Book Image

Hands-On Network Programming with C

By : Lewis Van Winkle
Book Image

Hands-On Network Programming with C

By: Lewis Van Winkle

Overview of this book

Network programming enables processes to communicate with each other over a computer network, but it is a complex task that requires programming with multiple libraries and protocols. With its support for third-party libraries and structured documentation, C is an ideal language to write network programs. Complete with step-by-step explanations of essential concepts and practical examples, this C network programming book begins with the fundamentals of Internet Protocol, TCP, and UDP. You’ll explore client-server and peer-to-peer models for information sharing and connectivity with remote computers. The book will also cover HTTP and HTTPS for communicating between your browser and website, and delve into hostname resolution with DNS, which is crucial to the functioning of the modern web. As you advance, you’ll gain insights into asynchronous socket programming and streams, and explore debugging and error handling. Finally, you’ll study network monitoring and implement security best practices. By the end of this book, you’ll have experience of working with client-server applications and be able to implement new network programs in C. The code in this book is compatible with the older C99 version as well as the latest C18 and C++17 standards. You’ll work with robust, reliable, and secure code that is portable across operating systems, including Winsock sockets for Windows and POSIX sockets for Linux and macOS.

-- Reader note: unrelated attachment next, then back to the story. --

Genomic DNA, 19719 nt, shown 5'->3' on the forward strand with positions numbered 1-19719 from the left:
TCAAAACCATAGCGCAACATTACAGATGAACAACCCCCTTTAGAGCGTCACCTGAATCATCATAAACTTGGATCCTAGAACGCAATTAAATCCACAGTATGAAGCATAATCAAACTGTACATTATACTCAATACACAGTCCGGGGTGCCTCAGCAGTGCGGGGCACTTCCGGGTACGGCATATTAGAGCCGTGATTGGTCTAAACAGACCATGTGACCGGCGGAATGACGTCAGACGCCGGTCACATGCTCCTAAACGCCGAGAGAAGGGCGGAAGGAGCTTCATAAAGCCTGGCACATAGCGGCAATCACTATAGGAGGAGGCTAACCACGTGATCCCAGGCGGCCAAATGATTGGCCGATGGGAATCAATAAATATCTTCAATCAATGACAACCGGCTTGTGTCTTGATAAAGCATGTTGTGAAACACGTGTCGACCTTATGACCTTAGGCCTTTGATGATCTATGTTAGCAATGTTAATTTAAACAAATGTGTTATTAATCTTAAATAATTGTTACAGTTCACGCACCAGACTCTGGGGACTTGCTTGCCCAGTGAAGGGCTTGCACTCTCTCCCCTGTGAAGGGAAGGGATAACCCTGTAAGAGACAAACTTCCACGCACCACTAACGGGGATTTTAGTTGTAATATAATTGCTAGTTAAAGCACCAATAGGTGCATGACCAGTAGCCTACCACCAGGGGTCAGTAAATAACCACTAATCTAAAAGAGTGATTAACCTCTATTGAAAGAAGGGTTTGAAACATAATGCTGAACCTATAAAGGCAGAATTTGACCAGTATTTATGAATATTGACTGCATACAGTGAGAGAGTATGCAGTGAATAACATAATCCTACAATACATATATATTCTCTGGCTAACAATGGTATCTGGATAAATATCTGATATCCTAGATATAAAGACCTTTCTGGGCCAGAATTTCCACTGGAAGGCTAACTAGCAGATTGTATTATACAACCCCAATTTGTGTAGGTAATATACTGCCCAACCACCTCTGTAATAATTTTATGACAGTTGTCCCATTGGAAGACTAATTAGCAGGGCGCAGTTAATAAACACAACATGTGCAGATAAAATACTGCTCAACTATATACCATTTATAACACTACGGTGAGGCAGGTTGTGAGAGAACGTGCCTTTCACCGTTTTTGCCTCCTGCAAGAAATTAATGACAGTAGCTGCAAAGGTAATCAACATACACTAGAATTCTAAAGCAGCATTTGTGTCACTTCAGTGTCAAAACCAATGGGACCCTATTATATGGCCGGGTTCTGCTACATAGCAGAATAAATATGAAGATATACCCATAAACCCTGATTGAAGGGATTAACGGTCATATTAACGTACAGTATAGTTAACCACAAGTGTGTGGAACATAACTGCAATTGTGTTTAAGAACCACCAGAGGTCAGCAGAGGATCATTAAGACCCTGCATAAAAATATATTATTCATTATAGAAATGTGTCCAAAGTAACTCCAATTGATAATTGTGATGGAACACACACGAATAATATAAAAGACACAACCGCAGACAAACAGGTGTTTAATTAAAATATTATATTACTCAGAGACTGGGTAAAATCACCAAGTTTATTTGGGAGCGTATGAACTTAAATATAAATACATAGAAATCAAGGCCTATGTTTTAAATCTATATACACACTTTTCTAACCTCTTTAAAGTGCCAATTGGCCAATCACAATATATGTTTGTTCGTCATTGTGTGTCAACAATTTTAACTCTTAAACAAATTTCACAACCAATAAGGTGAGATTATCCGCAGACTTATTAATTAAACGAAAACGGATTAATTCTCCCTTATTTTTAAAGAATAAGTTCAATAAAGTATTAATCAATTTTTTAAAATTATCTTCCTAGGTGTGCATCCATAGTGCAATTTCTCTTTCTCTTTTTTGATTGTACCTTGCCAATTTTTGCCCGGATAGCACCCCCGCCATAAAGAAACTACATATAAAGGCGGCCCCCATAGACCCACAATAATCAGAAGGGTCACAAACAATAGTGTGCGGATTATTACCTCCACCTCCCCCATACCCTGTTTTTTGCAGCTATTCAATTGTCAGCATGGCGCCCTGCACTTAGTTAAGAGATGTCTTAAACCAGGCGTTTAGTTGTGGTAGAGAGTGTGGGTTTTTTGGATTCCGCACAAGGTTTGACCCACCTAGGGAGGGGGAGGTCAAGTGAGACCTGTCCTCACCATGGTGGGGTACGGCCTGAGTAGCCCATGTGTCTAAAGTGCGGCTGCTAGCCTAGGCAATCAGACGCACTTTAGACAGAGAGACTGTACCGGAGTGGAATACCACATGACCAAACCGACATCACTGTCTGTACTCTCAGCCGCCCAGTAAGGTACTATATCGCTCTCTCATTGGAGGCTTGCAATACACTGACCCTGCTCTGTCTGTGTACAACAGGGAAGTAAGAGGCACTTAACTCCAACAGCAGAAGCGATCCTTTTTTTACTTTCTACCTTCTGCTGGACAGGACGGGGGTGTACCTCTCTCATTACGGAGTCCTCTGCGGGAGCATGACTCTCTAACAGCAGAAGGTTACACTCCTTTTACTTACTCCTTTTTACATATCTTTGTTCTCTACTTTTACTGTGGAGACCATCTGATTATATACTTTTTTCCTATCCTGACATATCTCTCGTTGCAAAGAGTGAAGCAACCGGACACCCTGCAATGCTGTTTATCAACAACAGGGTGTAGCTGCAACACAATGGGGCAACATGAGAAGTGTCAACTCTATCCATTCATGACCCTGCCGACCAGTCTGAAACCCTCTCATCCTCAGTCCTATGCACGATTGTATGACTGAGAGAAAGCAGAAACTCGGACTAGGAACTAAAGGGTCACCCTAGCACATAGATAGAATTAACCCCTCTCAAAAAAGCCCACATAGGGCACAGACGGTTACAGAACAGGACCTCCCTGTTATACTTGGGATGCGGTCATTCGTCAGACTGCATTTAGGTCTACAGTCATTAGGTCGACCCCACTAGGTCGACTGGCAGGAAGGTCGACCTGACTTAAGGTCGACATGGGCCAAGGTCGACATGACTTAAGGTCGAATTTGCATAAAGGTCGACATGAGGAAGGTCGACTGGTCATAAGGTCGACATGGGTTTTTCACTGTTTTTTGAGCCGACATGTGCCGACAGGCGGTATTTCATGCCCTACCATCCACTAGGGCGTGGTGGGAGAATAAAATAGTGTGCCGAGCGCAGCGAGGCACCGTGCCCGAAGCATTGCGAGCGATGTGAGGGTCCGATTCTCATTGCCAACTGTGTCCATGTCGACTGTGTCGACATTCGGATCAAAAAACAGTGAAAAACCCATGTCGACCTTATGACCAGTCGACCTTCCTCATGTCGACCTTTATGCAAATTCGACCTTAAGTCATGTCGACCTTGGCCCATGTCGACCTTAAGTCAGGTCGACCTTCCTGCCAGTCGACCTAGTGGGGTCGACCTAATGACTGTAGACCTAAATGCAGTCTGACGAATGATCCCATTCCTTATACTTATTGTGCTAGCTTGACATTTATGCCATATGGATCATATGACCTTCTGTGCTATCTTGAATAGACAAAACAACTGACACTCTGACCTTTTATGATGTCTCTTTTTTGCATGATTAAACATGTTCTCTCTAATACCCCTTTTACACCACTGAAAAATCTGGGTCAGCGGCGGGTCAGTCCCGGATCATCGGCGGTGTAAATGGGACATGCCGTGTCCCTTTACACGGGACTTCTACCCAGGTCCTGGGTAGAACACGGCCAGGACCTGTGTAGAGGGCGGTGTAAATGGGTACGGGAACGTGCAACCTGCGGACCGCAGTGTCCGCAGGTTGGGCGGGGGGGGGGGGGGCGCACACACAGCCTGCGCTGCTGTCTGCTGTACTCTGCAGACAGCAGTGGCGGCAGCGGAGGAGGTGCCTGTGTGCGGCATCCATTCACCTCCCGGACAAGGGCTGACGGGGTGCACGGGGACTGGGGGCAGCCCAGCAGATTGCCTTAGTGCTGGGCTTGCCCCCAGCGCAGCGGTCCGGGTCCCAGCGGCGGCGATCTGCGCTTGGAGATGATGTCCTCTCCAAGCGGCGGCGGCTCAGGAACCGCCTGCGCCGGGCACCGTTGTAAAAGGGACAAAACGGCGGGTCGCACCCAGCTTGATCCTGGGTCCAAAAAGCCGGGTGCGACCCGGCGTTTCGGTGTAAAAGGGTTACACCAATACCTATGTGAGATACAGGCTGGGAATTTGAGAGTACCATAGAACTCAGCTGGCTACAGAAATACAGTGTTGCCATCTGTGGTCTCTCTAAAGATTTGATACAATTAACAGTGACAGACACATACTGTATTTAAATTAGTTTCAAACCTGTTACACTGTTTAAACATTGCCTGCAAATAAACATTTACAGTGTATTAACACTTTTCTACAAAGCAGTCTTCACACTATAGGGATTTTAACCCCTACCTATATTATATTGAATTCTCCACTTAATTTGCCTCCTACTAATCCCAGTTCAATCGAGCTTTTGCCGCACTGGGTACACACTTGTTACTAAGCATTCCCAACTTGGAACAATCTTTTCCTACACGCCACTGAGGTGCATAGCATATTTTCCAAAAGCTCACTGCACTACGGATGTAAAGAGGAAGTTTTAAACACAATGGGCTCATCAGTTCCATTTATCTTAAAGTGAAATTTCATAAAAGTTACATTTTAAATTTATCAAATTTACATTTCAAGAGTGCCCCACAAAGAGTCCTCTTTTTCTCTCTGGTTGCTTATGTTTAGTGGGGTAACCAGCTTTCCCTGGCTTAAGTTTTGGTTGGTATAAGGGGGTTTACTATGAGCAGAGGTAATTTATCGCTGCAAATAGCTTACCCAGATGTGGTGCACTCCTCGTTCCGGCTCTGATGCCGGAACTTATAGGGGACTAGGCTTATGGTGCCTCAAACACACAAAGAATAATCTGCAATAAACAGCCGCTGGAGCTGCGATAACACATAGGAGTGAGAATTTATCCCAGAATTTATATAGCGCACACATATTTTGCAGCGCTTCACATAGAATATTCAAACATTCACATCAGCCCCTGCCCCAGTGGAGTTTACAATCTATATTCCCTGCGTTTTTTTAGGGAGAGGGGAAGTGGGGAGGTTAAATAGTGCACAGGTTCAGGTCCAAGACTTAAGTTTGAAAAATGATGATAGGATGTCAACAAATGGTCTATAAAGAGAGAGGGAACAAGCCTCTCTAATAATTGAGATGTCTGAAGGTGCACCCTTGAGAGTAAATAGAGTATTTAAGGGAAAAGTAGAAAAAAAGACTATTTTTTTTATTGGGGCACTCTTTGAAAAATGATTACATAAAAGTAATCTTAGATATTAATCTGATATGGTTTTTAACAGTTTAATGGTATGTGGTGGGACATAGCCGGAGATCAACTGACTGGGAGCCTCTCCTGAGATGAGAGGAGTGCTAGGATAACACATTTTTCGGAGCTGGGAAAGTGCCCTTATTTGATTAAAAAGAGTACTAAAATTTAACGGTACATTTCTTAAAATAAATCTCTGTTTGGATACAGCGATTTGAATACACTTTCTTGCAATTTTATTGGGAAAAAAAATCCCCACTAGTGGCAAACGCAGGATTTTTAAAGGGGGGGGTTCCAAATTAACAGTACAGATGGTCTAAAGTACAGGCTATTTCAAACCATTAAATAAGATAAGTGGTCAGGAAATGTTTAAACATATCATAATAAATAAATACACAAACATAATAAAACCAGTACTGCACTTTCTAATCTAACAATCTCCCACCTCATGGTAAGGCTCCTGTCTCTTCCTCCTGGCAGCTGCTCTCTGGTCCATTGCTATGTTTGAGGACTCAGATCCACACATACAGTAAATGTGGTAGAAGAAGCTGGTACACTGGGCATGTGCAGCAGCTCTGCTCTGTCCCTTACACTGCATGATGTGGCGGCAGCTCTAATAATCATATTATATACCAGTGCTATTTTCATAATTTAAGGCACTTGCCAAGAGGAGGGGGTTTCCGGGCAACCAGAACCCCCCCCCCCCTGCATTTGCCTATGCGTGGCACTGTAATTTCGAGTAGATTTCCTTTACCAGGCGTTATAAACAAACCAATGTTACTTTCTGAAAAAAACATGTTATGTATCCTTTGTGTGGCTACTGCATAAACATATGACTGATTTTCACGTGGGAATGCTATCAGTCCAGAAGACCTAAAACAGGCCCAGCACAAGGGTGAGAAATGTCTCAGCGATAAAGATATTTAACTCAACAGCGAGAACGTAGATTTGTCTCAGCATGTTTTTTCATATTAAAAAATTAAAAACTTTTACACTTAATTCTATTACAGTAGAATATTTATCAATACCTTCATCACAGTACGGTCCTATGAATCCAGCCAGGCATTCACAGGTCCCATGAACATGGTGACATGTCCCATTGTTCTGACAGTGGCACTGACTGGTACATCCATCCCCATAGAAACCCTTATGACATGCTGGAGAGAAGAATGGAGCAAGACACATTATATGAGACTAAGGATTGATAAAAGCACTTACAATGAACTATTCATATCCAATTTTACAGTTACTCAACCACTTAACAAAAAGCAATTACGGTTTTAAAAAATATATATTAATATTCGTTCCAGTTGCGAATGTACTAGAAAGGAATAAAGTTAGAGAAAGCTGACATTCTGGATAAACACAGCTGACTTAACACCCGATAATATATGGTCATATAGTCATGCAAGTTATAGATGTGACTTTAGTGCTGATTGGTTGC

Table of Contents (26 chapters)
Title Page
About Packt

Chapter 10, Implementing a Secure Web Server

  1. How does a client decide whether it should trust a server's certificate?

There are various ways a client can trust a server's certificate. The chain-of-trust model is the most common. In this model, the client explicitly trusts an authority. The client then implicitly trusts any certificates it encounters that are signed by this trusted authority.

  1. What is the main issue with self-signed certificates?

Self-signed certificates aren't signed by a trusted certificate authority. Web browsers won't know to trust self-signed certificates unless the user adds a special exception.

  1. What can cause SSL_accept() to fail?

SSL_accept() fails if the client doesn't trust the server's certificate or if the client and server can't agree on a mutually supported protocol version and cipher suite.

  1. Can select() be used to multiplex connections for HTTPS servers?

Yes, but be aware that select() works on the underlying TCP connection layer, not on the TLS layer. Therefore, when select() indicates that a socket has data waiting, it does not necessarily mean that there is new TLS data ready.